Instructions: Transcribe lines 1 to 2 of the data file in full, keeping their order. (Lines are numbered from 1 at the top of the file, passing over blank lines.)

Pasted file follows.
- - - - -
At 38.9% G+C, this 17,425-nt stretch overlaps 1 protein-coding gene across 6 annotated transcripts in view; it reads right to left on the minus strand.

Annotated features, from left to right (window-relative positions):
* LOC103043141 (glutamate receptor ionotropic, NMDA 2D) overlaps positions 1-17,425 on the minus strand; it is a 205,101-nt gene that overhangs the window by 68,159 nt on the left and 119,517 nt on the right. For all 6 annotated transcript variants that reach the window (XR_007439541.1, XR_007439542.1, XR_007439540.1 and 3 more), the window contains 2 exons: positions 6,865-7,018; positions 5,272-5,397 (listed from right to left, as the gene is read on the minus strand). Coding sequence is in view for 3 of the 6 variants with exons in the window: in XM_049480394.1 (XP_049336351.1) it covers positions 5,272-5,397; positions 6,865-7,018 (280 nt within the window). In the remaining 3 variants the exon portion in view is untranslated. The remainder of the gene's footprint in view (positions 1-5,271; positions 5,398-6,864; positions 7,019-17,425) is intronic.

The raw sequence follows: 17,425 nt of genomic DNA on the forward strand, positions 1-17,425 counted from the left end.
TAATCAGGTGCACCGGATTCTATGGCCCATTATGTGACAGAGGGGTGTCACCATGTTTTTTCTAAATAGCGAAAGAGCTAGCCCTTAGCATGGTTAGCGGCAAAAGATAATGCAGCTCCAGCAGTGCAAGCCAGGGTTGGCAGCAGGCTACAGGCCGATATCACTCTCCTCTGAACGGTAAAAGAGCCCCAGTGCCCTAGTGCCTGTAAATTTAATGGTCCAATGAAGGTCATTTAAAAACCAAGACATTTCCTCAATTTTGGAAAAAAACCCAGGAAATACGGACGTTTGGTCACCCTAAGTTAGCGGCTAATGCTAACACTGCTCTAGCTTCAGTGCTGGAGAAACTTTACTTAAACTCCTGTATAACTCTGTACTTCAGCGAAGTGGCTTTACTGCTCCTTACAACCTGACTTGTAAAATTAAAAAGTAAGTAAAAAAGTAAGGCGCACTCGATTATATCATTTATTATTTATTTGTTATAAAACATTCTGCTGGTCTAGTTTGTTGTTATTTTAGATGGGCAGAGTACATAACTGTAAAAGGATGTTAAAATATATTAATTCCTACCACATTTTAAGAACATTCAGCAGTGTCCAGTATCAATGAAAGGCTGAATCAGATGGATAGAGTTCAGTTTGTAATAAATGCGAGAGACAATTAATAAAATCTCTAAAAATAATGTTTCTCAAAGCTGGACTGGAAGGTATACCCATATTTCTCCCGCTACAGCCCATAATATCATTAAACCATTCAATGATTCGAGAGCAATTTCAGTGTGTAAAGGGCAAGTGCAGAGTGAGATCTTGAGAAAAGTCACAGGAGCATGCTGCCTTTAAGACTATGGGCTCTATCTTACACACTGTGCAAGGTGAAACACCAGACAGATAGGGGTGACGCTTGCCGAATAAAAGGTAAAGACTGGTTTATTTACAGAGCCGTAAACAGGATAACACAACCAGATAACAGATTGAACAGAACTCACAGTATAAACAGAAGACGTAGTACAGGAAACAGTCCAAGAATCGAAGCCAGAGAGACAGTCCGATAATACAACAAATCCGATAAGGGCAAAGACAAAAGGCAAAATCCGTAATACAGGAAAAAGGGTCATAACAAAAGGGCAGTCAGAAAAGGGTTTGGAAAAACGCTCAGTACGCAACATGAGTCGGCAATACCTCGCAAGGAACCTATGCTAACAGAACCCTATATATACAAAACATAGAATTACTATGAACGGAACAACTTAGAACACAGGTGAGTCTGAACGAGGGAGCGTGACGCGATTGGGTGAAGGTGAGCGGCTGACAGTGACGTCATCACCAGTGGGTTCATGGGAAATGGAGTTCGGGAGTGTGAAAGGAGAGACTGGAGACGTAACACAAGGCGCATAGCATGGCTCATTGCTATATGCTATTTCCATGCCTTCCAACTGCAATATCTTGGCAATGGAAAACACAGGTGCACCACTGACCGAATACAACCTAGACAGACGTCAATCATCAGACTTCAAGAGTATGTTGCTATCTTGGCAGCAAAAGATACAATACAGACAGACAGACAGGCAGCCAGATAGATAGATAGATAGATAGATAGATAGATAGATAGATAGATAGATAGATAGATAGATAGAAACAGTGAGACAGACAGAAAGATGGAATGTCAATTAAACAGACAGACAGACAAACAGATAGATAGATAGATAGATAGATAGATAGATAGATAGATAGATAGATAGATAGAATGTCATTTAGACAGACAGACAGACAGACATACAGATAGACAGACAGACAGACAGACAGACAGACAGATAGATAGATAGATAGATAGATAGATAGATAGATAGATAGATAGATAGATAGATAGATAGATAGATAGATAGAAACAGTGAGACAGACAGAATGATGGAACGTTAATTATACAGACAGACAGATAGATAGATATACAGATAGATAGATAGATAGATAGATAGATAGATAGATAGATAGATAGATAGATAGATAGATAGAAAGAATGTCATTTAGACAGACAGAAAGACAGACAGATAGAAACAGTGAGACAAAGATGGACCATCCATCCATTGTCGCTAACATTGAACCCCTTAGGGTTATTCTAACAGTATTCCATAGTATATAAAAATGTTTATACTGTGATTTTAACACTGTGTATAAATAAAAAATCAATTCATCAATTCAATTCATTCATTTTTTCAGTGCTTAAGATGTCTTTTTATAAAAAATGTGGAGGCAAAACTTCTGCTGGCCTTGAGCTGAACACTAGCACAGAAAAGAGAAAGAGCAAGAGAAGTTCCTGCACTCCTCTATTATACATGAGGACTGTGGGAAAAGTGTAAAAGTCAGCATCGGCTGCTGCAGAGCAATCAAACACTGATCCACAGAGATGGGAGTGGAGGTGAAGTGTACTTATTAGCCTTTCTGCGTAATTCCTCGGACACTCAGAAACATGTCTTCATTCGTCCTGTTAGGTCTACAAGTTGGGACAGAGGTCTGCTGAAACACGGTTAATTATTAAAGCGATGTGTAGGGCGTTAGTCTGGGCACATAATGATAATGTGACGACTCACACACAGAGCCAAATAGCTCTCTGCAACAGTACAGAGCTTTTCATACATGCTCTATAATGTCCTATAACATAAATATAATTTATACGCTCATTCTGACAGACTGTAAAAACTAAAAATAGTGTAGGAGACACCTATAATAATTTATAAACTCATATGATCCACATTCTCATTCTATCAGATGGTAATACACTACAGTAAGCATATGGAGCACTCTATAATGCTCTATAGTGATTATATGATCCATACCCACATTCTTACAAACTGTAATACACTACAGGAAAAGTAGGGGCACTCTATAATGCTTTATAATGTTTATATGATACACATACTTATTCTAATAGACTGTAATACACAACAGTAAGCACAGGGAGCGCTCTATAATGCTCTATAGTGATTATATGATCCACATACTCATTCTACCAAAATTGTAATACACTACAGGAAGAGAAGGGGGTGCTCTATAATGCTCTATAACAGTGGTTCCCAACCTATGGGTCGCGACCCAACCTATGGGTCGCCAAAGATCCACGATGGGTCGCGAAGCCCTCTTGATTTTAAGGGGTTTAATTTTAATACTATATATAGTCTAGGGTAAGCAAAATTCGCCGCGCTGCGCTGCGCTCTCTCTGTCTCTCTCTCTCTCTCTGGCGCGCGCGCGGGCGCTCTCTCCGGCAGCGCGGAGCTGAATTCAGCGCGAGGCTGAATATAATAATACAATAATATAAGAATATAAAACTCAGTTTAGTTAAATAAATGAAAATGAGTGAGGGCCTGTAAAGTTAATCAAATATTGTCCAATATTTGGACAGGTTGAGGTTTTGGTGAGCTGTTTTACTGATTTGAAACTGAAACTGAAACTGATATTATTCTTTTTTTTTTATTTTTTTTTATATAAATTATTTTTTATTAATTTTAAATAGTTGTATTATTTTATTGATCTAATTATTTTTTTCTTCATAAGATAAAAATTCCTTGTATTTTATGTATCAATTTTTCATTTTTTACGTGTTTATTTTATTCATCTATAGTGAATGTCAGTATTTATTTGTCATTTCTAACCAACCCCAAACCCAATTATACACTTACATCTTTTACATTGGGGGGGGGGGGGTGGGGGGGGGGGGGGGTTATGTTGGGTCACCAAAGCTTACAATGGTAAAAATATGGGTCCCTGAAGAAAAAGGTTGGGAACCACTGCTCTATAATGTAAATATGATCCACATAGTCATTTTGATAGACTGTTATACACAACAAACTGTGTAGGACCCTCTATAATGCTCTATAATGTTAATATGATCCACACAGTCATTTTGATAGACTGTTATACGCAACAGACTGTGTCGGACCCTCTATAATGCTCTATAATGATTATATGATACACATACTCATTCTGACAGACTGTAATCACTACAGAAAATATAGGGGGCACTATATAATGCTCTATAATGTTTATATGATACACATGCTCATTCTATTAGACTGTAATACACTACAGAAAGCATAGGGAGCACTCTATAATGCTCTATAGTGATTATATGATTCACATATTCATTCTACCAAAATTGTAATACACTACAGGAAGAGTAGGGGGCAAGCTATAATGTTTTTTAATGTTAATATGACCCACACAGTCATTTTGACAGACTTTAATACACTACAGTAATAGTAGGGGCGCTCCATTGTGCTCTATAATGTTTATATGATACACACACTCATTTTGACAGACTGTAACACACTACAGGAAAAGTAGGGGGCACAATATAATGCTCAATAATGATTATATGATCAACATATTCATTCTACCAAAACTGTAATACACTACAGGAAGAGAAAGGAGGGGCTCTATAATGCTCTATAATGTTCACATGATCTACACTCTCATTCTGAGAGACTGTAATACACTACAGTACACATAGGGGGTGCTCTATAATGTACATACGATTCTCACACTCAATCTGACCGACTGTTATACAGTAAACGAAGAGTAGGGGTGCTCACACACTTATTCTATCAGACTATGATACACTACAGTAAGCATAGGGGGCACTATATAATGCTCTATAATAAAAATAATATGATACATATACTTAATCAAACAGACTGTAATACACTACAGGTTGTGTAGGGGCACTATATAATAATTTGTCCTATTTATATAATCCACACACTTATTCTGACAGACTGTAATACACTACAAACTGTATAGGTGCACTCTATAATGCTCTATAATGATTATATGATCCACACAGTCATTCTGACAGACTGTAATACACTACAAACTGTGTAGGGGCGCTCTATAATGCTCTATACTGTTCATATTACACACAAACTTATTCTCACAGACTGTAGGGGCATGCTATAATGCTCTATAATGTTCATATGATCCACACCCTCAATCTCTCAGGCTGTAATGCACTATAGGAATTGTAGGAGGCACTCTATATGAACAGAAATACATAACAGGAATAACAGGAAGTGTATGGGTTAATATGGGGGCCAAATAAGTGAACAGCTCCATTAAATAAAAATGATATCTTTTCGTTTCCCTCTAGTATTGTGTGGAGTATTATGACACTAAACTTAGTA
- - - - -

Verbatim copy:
At 38.9% G+C, this 17,425-nt stretch overlaps 1 protein-coding gene across 6 annotated transcripts in view; it reads right to left on the minus strand.

Annotated features, from left to right (window-relative positions):